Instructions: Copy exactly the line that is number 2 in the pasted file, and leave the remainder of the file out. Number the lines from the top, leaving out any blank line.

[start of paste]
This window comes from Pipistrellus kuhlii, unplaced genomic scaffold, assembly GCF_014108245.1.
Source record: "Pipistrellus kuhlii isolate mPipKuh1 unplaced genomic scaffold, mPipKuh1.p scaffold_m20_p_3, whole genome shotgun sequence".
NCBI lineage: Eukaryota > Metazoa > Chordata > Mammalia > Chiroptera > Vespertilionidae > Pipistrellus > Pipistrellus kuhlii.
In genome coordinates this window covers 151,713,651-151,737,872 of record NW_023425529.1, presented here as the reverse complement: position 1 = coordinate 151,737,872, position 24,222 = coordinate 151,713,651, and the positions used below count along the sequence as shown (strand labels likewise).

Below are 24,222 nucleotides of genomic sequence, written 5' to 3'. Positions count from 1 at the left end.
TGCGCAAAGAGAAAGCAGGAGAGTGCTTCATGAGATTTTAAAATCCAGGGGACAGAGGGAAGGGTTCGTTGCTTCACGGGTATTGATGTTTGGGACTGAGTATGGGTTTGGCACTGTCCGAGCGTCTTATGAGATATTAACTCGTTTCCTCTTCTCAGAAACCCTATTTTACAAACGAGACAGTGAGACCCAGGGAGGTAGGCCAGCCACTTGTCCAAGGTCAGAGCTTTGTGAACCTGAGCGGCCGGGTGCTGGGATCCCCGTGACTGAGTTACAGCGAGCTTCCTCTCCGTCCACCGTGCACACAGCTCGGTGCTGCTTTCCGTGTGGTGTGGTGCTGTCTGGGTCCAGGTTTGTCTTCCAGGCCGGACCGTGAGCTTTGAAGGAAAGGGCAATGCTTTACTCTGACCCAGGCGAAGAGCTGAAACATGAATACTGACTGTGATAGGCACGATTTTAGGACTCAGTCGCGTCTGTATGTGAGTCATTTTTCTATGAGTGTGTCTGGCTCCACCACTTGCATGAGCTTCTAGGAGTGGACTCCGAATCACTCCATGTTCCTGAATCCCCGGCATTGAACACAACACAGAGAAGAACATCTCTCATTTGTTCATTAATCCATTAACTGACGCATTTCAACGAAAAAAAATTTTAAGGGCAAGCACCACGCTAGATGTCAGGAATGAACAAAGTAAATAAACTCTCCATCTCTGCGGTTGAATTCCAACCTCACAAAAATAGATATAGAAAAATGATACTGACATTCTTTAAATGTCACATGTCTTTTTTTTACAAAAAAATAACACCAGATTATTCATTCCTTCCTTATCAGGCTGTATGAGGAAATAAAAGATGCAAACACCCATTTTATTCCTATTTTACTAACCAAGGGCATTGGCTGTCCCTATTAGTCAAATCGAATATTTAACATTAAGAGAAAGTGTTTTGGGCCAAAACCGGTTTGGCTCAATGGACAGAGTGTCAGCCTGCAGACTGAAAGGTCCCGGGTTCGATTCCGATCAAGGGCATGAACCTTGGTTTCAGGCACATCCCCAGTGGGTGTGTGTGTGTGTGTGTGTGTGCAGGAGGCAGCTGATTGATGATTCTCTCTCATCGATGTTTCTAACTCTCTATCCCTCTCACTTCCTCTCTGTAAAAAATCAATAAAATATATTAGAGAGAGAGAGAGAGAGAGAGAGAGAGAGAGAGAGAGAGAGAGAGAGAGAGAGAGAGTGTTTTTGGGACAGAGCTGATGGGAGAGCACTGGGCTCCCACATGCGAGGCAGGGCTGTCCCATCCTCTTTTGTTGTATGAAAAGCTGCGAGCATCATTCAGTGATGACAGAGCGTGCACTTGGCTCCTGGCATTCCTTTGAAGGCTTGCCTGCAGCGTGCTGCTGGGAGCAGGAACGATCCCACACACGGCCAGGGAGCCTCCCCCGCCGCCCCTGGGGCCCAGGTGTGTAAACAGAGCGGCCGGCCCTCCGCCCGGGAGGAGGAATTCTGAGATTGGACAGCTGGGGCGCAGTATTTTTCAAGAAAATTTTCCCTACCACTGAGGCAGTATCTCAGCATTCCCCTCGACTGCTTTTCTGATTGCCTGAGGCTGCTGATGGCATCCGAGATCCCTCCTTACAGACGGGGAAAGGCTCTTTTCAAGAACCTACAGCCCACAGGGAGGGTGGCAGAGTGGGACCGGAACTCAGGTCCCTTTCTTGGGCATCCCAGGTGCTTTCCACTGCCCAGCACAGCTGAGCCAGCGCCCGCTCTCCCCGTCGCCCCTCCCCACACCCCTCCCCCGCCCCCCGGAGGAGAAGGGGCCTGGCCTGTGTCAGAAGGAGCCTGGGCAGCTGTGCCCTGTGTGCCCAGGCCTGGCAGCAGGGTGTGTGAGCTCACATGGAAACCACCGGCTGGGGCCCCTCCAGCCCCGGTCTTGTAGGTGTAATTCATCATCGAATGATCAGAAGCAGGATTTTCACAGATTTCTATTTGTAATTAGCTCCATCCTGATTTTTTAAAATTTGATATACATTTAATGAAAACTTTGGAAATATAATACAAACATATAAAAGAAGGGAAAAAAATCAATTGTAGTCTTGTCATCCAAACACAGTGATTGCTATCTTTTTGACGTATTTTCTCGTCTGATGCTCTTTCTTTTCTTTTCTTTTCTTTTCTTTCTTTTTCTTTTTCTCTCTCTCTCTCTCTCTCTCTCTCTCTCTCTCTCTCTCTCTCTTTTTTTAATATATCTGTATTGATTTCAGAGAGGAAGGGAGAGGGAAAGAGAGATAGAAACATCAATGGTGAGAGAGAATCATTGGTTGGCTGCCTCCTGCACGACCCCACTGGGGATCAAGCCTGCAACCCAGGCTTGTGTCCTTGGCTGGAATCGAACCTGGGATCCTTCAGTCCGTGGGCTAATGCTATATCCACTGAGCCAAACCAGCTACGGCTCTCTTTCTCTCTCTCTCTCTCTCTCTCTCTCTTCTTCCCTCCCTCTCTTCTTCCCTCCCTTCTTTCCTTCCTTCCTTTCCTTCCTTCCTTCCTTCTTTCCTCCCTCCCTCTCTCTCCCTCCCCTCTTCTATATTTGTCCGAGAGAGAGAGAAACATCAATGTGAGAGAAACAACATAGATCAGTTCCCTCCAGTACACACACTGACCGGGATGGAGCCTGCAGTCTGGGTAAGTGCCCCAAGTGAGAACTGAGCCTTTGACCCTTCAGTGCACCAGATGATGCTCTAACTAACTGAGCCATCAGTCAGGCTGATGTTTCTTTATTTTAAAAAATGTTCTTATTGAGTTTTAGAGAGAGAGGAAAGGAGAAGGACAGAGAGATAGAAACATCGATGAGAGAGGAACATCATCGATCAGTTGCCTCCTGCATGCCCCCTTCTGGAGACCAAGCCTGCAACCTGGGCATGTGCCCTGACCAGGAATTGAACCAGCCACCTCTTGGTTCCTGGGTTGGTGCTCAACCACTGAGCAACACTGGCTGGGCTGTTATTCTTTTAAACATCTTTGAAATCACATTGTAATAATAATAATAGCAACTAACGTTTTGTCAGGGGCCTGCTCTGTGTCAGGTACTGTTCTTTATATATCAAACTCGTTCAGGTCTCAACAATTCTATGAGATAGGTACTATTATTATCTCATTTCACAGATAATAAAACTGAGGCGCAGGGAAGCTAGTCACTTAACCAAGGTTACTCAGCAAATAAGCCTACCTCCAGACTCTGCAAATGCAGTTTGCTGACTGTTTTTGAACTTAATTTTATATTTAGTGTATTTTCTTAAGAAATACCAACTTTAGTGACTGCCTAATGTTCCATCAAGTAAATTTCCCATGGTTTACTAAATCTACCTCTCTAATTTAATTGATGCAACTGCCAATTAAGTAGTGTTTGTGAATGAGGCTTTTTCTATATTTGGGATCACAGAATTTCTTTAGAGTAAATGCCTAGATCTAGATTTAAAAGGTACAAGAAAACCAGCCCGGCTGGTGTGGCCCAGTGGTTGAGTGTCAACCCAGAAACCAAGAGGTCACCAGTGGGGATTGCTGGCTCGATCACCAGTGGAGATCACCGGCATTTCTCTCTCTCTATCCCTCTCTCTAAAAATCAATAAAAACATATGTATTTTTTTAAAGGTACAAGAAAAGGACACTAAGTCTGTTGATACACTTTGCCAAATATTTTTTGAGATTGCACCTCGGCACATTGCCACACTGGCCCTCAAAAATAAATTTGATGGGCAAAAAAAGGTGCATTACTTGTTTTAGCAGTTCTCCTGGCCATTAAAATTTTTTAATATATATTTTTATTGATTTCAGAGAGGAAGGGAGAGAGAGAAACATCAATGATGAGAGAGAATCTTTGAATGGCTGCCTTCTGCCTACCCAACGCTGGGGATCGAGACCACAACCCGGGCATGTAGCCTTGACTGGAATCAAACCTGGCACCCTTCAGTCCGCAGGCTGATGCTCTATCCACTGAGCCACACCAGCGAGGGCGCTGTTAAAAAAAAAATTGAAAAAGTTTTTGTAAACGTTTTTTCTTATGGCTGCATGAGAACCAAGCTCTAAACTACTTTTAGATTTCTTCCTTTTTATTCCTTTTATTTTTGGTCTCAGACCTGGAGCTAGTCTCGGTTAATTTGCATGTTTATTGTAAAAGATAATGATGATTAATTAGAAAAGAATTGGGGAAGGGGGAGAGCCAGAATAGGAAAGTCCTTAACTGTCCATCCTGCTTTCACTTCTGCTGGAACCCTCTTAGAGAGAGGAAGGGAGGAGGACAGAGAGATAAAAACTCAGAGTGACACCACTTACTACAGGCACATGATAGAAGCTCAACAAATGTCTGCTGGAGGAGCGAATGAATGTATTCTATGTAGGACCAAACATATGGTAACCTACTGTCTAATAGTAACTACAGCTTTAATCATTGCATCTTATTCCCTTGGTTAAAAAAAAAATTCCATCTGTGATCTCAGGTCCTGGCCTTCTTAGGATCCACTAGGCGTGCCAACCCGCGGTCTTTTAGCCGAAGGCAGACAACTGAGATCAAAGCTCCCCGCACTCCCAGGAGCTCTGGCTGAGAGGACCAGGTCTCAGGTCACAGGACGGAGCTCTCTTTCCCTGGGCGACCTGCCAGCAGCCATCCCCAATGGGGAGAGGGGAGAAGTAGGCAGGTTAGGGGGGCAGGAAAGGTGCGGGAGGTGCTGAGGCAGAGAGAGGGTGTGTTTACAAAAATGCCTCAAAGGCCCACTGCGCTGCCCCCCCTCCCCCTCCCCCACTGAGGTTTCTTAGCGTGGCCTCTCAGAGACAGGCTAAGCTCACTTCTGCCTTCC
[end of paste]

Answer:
Source record: "Pipistrellus kuhlii isolate mPipKuh1 unplaced genomic scaffold, mPipKuh1.p scaffold_m20_p_3, whole genome shotgun sequence".